Student population spikes in recent years

Ariyanna Wilkes, Staff Writer

Despite the stigma surrounding U. City’s education system, the school has shifted its focus on implementing more programs like dual credit courses, the EMT program and more. The impact is being seen as the population has grown from 671 students in 2021-2022 to 749 students this school year. 

 “We offer over 50 credit hours of dual credit so you can leave U. City high school with enough credits, [and] walk into a college with an amazing opportunity,” Kimberly Austin, associate principal, said. “We do have great programs here. Word is out that we have all of these amazing things here at U. City.”

Along with introducing more innovative programs, U. City also improved the school’s environment by choosing only the best teachers and administrators. 

“We are very strategic in who we hire as teachers, we are very specific and [want to] have our student body feel [more comfortable] and relate to teachers [and] staff,” Robyn Murry, registration specialist, said.

There has been a teacher shortage recently but the district has continued finding and hiring qualified teachers while training existing staff members to instruct in other subject areas.

“I believe that Dr. Peoples and the entire admin team have all been working really hard and diligently to just bring structure to the building,” Murry said.

In recent years, the number of students who reside in U. City but move to other districts often balances out with the number of kids who attend from outside the district.  

“Not all 8th graders come to U. City high school as freshmen so we lose a population of students but we get that same number plus some back with students who are new to the community,” Austin said.

However, with the increase this year, the effort that they have put in hasn’t gone unnoticed by the community. In fact, many parents have acknowledged it and decided to keep their children in the district.

“A percentage of students who went to private school during their freshman and sophomore year, came back for their junior year due to the innovative classes such as dual credit [and various] electives,” April Lawrenece, counselor, said.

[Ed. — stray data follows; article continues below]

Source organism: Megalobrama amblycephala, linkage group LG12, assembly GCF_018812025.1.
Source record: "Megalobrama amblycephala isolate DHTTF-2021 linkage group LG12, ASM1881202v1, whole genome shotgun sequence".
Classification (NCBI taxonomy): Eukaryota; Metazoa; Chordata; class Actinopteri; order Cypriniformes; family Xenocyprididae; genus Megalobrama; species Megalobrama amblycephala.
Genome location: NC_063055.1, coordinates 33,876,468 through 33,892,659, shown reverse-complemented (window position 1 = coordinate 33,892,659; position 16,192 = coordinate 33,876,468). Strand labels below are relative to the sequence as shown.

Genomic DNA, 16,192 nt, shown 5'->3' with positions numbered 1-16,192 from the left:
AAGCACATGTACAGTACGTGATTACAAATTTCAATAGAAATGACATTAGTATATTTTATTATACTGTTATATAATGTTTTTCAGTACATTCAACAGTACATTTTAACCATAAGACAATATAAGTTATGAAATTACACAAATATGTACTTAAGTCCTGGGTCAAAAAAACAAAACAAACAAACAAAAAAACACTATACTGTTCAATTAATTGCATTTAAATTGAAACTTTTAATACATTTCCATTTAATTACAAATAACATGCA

Austin gives multiple reasons why this may have occurred.

 [I] think with the economy, with covid, people losing jobs or a change in income and lifestyle, families had to make decisions,” Austin said. “Can’t afford to pay for this private school or Catholic school. We live in the community so we’ll send our students to the school. 

However, not only do the residents of University City attend the school but students in other districts do as well. U. City welcomes any new families who wish to enroll their children.

“We are a school district that is a boarding district of several other school districts [such as] Saint Louis public, Maplewood, Richmond Heights, Ritenour, Normandy, [and] Clayton,” Austin said.

The school has been successful in bringing in new students, which has had a good impact on the school as seen by the present U. City students.

“I feel content with the number of kids here, I think it’s helpful to have not too little and not too great of a number because you’re able to make a lot of friends. But, it’s not an overwhelming number of people to the point where you feel like you’ll just blend in,” Clementine Huck, freshman, said.

Although some students have differing views on the growth, none of them are negative; rather, they are comical, having a laugh about the individual grades that have seen a rise in enrollment numbers.

“The more people, the better,” Arvell Sherman, junior, said, “It’s just a lot of lil kids, ain’t really no upperclassmen like that.”

For the counselors, the increase has been noticeable but not too disruptive. 

“Class size isn’t a problem, but still manageable,” Lawrence said. “Scheduling isn’t really too much of issue because course requests help with figuring out student schedules.

Samantha Myer, English teacher, gives her take on the increase of students.

“In the beginning, it can be chaotic because you have students who are just moving in as the weeks go through,” Myer said. “But it’s started to level out so it’s not as chaotic as people would assume having these large classes.”

She must, however, overcome several challenges as a result of the sudden increase.

“But as an English teacher, it can be harder because that’s a lot more essays and written work that I have to constantly grade and so that’s a significant workload that I have to do that can sometimes be stressful,” Myer said.

Even with all the sudden changes to U. City, staff and teachers have expressed positivity.

“Even though it can feel stressful having larger class sizes, it’s really good to have more students coming into U City.”